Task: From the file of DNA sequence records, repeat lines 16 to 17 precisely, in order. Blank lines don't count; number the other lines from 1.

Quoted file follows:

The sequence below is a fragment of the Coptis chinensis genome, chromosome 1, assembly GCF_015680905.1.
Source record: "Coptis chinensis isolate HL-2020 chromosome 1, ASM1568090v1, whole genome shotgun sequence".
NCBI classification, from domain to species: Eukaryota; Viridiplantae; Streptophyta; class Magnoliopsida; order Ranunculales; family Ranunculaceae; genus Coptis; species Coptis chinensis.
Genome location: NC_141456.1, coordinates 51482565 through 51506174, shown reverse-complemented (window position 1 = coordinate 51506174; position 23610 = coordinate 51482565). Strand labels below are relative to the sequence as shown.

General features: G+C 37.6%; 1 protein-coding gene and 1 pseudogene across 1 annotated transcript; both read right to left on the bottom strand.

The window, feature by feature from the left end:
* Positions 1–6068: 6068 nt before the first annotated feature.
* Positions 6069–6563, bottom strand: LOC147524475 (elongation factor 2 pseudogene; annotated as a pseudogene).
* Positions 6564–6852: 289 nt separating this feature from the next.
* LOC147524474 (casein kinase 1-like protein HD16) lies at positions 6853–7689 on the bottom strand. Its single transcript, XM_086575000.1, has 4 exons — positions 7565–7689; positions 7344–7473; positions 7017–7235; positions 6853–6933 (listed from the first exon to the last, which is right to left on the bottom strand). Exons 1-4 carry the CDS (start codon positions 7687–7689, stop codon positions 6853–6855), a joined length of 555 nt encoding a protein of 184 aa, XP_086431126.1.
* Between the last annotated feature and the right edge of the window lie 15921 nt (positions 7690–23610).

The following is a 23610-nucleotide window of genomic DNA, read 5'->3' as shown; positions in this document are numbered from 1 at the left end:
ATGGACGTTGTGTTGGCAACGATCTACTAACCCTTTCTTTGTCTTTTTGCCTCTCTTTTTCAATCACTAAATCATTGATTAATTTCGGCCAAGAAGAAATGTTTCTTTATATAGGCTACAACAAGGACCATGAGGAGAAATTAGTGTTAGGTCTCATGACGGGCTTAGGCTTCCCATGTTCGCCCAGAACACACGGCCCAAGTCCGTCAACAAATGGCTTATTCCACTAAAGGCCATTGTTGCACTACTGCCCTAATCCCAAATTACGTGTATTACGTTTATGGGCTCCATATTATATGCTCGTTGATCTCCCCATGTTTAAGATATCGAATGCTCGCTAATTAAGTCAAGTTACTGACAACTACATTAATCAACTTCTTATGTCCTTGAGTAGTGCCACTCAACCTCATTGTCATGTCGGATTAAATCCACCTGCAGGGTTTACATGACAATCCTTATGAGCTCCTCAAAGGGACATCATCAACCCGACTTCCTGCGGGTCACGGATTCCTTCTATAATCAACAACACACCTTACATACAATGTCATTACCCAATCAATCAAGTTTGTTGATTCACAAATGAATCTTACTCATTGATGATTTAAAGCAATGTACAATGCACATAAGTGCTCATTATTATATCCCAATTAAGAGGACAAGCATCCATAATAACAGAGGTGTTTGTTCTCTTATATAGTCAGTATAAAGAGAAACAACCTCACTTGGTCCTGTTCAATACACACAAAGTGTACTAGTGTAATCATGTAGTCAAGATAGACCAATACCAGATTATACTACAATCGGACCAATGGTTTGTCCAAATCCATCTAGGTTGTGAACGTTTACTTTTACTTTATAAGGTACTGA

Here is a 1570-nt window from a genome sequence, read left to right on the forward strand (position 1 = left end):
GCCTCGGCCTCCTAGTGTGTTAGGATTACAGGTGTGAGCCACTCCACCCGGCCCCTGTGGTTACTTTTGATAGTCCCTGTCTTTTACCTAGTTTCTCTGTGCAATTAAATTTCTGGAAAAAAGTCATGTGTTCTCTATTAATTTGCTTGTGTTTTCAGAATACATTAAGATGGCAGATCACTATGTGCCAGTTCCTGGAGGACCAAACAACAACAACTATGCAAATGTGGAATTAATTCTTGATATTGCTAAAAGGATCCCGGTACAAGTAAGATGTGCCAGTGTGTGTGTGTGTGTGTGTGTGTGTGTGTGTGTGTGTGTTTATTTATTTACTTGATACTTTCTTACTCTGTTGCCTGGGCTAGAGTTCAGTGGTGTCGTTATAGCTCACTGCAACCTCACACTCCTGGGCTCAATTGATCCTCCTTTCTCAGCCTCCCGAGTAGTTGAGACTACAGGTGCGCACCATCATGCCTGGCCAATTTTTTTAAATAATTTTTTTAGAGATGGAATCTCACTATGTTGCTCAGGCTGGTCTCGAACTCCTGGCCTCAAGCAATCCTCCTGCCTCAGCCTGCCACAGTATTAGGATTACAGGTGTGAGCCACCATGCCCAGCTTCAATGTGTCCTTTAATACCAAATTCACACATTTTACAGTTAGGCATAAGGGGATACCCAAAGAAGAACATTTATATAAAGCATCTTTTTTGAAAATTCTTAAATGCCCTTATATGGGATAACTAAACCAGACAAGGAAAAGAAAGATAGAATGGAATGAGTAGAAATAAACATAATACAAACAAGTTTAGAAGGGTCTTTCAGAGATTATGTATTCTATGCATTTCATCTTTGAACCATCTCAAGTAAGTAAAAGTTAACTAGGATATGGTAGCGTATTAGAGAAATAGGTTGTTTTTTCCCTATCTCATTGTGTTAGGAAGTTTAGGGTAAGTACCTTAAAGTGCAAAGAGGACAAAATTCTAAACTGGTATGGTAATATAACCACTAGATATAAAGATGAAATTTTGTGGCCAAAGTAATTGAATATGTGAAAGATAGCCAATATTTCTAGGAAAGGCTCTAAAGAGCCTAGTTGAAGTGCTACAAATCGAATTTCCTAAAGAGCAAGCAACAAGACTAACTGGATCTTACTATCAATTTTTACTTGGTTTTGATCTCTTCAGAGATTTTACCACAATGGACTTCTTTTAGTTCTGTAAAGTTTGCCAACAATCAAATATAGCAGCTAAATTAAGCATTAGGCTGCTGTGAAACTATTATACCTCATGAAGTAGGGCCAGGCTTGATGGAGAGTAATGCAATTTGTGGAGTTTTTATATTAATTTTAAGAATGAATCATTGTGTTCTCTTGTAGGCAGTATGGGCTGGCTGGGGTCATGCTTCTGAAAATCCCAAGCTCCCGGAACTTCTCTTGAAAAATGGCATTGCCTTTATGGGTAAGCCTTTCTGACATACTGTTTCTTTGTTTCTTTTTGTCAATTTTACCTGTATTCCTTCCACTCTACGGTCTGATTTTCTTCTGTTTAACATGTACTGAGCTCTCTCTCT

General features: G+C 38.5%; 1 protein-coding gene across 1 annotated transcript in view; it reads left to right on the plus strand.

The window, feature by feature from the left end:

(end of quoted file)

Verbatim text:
General features: G+C 38.5%; 1 protein-coding gene across 1 annotated transcript in view; it reads left to right on the plus strand.

The window, feature by feature from the left end: